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    Trump Wants to Sell Our Water to Wall Street

    “Trump Wants to Sell Our Water to Wall Street,” says Food & Water Watch. “The bulk of this agenda is to raise rates and privatize public systems. Water bills would need to skyrocket to allow Wall Street to profit, leading to unaffordable bills and more water shutoffs. Food & Water Watch has researched the price of privatization: privately owned water systems charge 59% more than publicly owned systems.”

    Source: Food & Water Watch

    Oregon activists win an 8-year battle to block Nestlé Waters’ plan to bottle water in Cascade Locks

    Oregon activists win an 8-year battle to block Nestlé Waters’ plan to bottle water in Cascade Locks, which some said would amount to “privatizing a public resource for corporate profits.” A referendum to ban large water bottling operations in Hood River County won with 68% on the vote. “The plan has faced opposition from the start, despite widespread support among the town's leadership. Measure 14-55 was the latest wave of backlash in a years long battle. Julia DeGraw, an organizer for Food and Water Watch, a national group leading the Nestle opposition in Oregon, called Tuesday's victory ‘proof that voters are smart. When you talk to them about something as crucial as their water, which is necessary for an agricultural economy, right after they have a drought, there is not enough misinformation the opposition can throw at voters to make them buy it.’”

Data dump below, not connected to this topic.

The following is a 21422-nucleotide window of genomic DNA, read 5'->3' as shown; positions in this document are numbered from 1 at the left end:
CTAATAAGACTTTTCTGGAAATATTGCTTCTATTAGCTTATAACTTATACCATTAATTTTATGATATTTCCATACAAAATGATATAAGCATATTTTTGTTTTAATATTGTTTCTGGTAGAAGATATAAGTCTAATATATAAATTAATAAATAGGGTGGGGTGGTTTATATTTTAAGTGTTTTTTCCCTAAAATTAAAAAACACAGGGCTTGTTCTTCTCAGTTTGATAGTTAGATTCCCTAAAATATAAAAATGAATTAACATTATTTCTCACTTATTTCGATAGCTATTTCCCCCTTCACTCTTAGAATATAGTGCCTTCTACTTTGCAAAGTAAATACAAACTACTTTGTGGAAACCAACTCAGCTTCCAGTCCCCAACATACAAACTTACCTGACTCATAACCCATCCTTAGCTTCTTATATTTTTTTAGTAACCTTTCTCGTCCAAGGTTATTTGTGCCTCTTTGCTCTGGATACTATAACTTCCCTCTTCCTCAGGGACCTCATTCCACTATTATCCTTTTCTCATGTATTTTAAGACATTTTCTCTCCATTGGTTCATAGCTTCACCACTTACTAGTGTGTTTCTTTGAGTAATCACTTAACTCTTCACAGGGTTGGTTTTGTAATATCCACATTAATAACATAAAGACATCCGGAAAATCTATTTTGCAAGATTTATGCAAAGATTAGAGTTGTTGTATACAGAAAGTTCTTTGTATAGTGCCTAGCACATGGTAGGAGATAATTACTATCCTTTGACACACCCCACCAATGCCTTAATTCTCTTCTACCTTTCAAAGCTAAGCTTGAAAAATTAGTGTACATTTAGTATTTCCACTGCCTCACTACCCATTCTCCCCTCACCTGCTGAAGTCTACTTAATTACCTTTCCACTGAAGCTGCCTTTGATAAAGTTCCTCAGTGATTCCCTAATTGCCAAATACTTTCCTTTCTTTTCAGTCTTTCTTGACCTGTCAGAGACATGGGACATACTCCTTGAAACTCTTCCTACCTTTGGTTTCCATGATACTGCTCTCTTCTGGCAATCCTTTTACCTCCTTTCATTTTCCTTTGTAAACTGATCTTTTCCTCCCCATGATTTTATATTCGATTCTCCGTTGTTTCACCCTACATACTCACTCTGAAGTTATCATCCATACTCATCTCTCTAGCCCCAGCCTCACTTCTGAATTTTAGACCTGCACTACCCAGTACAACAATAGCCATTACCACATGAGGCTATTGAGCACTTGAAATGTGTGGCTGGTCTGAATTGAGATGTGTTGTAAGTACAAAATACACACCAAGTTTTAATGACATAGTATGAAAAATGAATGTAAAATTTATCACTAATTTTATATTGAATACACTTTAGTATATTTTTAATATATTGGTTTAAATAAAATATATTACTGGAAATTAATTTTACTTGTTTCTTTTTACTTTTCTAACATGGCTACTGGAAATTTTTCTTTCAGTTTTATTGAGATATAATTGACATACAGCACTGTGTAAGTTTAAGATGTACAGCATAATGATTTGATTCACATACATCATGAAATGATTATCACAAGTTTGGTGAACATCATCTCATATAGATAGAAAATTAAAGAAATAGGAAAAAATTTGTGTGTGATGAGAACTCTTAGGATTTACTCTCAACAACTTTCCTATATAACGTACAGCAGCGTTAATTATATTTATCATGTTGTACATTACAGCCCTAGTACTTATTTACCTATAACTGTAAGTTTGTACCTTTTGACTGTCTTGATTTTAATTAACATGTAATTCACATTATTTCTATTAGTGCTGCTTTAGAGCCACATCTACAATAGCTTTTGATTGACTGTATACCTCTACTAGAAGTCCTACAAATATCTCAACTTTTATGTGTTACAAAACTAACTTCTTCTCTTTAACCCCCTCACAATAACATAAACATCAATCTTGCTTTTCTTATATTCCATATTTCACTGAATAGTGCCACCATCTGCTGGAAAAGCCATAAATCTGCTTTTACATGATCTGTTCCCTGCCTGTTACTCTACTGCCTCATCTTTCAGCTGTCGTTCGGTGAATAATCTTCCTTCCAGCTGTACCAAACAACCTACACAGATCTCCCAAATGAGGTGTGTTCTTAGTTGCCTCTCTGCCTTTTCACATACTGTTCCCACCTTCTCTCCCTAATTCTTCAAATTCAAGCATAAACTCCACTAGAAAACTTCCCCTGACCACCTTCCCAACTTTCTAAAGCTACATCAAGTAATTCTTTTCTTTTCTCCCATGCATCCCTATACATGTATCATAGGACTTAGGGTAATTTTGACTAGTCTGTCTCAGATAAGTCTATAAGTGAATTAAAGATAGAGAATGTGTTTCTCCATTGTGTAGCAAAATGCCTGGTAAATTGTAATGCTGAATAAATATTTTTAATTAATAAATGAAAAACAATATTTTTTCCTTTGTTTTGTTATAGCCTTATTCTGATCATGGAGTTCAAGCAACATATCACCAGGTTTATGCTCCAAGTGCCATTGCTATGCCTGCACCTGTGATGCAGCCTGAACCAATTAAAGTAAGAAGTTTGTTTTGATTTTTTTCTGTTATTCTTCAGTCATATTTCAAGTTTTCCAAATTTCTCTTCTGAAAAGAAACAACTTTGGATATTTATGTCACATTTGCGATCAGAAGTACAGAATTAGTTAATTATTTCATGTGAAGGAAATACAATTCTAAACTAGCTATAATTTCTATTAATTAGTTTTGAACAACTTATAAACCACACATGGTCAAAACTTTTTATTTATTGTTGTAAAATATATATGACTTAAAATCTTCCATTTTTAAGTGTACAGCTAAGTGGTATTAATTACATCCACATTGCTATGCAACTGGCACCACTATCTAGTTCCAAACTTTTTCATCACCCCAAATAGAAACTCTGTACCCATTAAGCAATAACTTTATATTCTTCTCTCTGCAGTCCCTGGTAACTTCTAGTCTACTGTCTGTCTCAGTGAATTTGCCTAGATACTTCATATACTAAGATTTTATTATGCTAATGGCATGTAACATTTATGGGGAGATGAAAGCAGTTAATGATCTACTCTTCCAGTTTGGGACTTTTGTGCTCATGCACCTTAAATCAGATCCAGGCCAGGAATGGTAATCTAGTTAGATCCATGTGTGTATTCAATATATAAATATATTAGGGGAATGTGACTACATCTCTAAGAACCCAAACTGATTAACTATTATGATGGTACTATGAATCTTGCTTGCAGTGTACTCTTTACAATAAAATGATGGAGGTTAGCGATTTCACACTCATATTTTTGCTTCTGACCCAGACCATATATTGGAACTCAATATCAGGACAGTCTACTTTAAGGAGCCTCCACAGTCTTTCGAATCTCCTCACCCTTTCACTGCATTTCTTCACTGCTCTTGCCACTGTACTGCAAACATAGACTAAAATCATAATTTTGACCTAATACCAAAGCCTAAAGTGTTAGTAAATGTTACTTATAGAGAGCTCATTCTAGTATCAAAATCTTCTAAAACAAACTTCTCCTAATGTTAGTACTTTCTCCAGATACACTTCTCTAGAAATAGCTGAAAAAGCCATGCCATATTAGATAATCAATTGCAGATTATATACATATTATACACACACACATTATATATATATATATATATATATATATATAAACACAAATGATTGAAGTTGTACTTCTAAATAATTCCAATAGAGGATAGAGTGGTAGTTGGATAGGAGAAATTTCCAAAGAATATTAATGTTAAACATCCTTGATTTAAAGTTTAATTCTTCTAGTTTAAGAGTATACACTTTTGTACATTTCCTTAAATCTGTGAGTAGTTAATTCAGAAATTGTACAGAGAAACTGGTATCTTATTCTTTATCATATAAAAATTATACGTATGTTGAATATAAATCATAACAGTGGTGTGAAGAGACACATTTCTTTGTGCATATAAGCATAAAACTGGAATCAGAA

Source: OregonLive.com

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    Water Equals Life. How Privatization Undermines the Human Right to Water

    Due to a misalignment of public and private interests, bad regulation and poor implementation, public private partnerships can fail to achieve their goals and lead to increases in the price of water service. The U.N. General Assembly declared in July 2010 that access to clean water and sanitation is an essential human right, calling on states and organizations to help provide access for the 884 million people currently without safe drinking water and the more than 2.6 billion people without basic sanitation. In the past, public-private partnerships -- agreements between governments and water companies for the private operation of publicly owned water systems -- were heralded as a solution to meeting this crucial need. However, evidence is mounting that private control of water services can actually stand in the way of the human right to water more than it can help achieve it.